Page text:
Graphics card maker Nvidia’s (NVDA) plans to buy Arm, which licenses chip designs, look all but dead. After the Federal Trade Commission filed a lawsuit against the deal on Thursday. Apparently, the move is just the latest blow to the $40 billion deal. Which would have been among the largest mergers in the history of the chip industry.
However, Nvidia’s stock rose slightly on the news late Thursday, but it declined on Friday along with the broader market. Investors may have realized that the Arm deal was on life support and unlikely to go through.
According to Chris Rolland, senior equity analyst at Susquehanna. The deal’s demise was already priced into Nvidia’s stock price following Q3 earnings in November.
Rolland explains that Nvidia’s own language during its Q3 earnings call seems to indicate that the acquisition would not be a success.
Some of the commentary [on Wednesday] puts the final nail in the coffin for Arm,” Rolland said.
In its lawsuit, the FTC claims that the Nvidia deal would give one of the largest chip companies control over the technology. The company that rivals use to develop their own chips.
“In its complaint, the FTC alleges that the combined firm would have the means and incentive to suppress innovative next-generation technologies, such as those used in data centers and in car safety and assistance systems,” the commission said in a statement.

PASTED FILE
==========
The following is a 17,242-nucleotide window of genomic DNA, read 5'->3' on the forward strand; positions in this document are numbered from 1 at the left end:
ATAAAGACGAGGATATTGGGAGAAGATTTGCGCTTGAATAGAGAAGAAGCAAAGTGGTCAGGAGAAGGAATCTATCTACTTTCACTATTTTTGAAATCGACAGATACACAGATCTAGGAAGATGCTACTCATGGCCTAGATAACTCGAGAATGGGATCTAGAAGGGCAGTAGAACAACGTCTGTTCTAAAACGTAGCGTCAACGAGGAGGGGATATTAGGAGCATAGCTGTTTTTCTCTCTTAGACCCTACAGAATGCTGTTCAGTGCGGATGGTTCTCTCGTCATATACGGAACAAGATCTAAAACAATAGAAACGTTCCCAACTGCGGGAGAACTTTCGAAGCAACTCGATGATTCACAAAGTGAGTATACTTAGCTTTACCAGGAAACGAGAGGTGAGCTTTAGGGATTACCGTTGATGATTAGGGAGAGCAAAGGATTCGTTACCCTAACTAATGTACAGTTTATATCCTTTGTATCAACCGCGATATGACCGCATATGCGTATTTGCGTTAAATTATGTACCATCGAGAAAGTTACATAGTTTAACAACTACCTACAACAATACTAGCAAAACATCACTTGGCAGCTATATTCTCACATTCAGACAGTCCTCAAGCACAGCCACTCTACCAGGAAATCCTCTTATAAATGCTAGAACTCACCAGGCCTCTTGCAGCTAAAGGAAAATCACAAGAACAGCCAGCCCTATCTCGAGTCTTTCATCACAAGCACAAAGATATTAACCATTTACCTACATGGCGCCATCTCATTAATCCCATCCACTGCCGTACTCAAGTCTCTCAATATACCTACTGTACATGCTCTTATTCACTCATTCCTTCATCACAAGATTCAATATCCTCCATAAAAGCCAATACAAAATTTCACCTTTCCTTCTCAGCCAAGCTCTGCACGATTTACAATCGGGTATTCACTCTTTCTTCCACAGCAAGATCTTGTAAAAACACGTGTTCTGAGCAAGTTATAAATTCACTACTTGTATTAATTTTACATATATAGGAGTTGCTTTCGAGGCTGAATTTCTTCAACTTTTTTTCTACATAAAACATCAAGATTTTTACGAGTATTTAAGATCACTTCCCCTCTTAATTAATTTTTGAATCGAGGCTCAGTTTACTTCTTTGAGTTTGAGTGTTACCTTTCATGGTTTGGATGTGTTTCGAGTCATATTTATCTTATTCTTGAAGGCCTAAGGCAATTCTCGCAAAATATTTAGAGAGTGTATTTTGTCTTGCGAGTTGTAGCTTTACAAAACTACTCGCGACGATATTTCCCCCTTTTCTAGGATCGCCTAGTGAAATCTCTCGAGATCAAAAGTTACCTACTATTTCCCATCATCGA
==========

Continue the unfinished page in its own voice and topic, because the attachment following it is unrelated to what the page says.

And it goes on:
“Nvidia will continue to prove that this transaction will benefit the industry and promote competition as we move forward in the FTC process,” says a Nvidia spokesperson in response to the suit.
Following the U.K.’s competition commission’s in-depth investigation into the proposed deal, the FTC filed suit. The EU and China must also approve the deal. Several industry leaders, including Qualcomm (QCOM), Intel (INTC), Microsoft (MSFT), and Google (GOOG, GOOGL), have all spoken out against the deal.
As Jensen Huang, Nvidia CEO, put it, “if Arm were part of Nvidia, we could accelerate their R&D scale.”
Nvidia wouldn’t necessarily suffer from the loss of the Arm deal, however. Currently, the company produces processors based on Arm’s designs, and it can do so in the future. Yes, it won’t be able to charge competitors to use Arm’s designs. But it will also not face setbacks in its production pipeline.
Additionally, Nvidia is a graphics and AI company. The company will have to innovate in those areas, like teaching self-driving cars how to navigate streets with its Omniverse.
So, even though the Arm deal does appear to be over, Nvidia isn’t completely out of the picture.